Do you tip? Are you supposed to be nude? Do you say anything if the pressure’s not deep enough? What if you’re self-conscious about your body?
Here are the answers to ten massage questions you want to ask, but may be too embarrassed to.
1) Am I supposed to tip?
If you get a massage at a spa or hotel, a 15% to 20% tip is standard if you were pleased with the services.
On the other hand, there are no real ground rules or norms when it comes to massage in a medical setting. Some massage therapists and massage associations I asked said tipping isn’t appropriate in a medical or clinical setting.
If you’re not sure, don’t be afraid to ask if tipping is customary. You can call ahead to ask if you don’t want to do it face to face.
If tipping isn’t the norm, you can always show your appreciation by referring friends, family and co-workers to the massage therapist.
2) Am I supposed to take off my underwear?
Many people prefer to keep their panties or briefs on during a massage, while others prefer to be completely nude. It’s up to you.
If your problem areas are your lower back, hips, buttocks, or groin, tight-fitting underwear can sometimes get in the way of massage work, but a thong for women or briefs for men should do the trick.
In North America, if you do remove your underwear, licensed massage therapists must ensure that you are always properly covered by a sheet or towel. Only the area being massaged will be uncovered.
3) What if I realize I’ve drooled?
Many people fall into a peaceful slumber during the massage but when they wake up, they notice a pool of drool on the pillow or massage table. This is very common. It often happens when people are being massaged while lying face down on the massage table.
Don’t be afraid to ask the massage therapist for a tissue.
4) Will the massage therapist be there when I undress?
In North America, the massage therapist will leave the room so that you can remove your clothing and lie on the massage table (usually face down) under the top sheet.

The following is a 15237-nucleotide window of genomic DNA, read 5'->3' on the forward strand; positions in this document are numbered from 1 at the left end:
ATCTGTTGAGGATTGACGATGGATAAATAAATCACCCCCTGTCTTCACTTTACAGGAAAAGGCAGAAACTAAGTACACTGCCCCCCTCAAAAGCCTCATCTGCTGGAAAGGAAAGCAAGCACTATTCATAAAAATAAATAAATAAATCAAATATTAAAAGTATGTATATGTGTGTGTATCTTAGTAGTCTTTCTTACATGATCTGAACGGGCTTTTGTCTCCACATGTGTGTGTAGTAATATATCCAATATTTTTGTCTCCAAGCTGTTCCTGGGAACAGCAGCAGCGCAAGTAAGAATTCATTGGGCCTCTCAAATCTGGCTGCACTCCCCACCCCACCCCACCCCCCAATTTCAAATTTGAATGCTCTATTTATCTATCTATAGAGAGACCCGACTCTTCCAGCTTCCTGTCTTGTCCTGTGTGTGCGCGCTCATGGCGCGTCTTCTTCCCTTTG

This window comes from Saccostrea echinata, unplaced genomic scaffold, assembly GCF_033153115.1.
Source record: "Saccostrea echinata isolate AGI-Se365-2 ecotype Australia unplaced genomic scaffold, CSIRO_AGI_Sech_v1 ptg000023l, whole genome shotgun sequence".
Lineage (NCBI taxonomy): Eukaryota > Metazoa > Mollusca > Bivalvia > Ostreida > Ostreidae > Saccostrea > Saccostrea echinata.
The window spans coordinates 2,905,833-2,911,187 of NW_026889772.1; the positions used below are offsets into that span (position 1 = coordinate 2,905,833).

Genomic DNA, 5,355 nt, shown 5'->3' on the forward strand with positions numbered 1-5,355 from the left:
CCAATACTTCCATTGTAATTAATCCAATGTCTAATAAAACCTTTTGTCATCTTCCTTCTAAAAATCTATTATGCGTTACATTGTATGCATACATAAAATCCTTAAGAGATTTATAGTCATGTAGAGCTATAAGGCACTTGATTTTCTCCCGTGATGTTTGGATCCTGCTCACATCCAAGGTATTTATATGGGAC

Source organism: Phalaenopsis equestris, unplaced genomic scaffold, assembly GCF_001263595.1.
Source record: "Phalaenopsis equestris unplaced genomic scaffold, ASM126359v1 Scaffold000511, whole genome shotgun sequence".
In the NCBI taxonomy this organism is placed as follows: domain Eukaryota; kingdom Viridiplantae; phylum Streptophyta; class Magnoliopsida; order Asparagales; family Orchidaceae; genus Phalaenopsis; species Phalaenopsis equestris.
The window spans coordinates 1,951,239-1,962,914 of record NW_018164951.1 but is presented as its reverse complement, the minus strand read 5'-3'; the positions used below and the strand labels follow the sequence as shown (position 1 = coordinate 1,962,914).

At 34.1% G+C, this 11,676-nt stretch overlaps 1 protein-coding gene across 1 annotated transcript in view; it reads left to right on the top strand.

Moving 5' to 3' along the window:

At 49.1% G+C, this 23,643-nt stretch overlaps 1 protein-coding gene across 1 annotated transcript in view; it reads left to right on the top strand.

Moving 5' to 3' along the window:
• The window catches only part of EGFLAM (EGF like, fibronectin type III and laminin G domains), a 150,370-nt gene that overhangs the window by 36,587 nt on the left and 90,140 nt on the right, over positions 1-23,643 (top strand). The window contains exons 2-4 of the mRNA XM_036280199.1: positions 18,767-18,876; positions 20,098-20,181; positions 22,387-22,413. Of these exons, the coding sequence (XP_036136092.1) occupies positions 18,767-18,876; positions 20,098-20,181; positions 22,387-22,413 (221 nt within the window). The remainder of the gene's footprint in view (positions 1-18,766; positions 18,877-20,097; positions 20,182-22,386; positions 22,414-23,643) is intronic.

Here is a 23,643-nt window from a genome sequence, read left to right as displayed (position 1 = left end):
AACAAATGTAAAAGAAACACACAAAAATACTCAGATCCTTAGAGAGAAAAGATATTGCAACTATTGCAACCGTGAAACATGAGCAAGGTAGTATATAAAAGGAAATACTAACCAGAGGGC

Don’t rush or worry that the massage therapist will walk in on you — the massage therapist always knocks and asks if you are ready before entering the massage room.
5) Should I talk during the massage?
Although some people prefer to talk throughout the massage, don’t feel like you have to make conversation with the massage therapist. After all, you’re having a treatment, you’re not at a cocktail party!
Feel free to close your eyes and relax, which is what most people do.
Deep tissue massage and sports massage are just some of the types of massage that require more feedback. The massage therapist often works on deeper layers of muscle and will want to ensure that the pressure is not uncomfortable.
Be sure to speak up if:
- the room is too hot or too cold
- you experience pain
- you have any questions related to the massage
- there’s anything you forgot to mention during the consultation
6) What if I get an erection?
Some men don’t get massage therapy because they worry that they’ll get an erection. Or they get the massage, but are unable to relax during the massage because of this fear.
But there is no reason to be embarrassed. It’s perfectly normal for men to get an erection during a non-sexual, therapeutic massage.
Gentle touch administered to any area of the body can activate the parasympathetic nervous system and cause a partial or full erection. Your massage therapist (male or female) understands this and will generally ignore it.
If you are still worried, you may wish to wear a men’s bikini bathing suit during the massage, which provides more support than boxers.